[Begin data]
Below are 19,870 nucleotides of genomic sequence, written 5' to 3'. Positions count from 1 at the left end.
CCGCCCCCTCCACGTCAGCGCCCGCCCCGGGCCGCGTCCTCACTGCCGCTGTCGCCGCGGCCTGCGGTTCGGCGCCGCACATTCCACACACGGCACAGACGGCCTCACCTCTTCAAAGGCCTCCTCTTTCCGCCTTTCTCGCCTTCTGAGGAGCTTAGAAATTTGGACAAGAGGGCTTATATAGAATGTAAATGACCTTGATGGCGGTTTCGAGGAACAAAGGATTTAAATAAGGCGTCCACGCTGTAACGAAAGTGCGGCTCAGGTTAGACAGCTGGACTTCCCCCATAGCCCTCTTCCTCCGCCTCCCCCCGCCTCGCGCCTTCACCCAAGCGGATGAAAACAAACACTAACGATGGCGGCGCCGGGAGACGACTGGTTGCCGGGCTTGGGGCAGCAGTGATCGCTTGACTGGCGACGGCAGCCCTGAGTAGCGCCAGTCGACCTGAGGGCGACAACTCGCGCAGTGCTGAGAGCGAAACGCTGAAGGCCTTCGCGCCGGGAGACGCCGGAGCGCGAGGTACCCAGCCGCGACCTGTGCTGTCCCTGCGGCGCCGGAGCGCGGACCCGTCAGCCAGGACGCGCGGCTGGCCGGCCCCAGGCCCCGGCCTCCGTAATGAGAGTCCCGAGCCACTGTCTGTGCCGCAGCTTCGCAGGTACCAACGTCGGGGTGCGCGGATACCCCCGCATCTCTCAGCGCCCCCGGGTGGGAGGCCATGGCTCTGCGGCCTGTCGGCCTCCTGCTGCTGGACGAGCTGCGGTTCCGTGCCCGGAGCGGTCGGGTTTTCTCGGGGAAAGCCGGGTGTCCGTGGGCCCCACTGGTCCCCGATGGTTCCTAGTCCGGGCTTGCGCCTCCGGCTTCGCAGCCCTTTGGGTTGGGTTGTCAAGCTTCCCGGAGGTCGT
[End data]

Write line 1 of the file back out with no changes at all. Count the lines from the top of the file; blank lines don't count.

Below are 19,870 nucleotides of genomic sequence, written 5' to 3'. Positions count from 1 at the left end.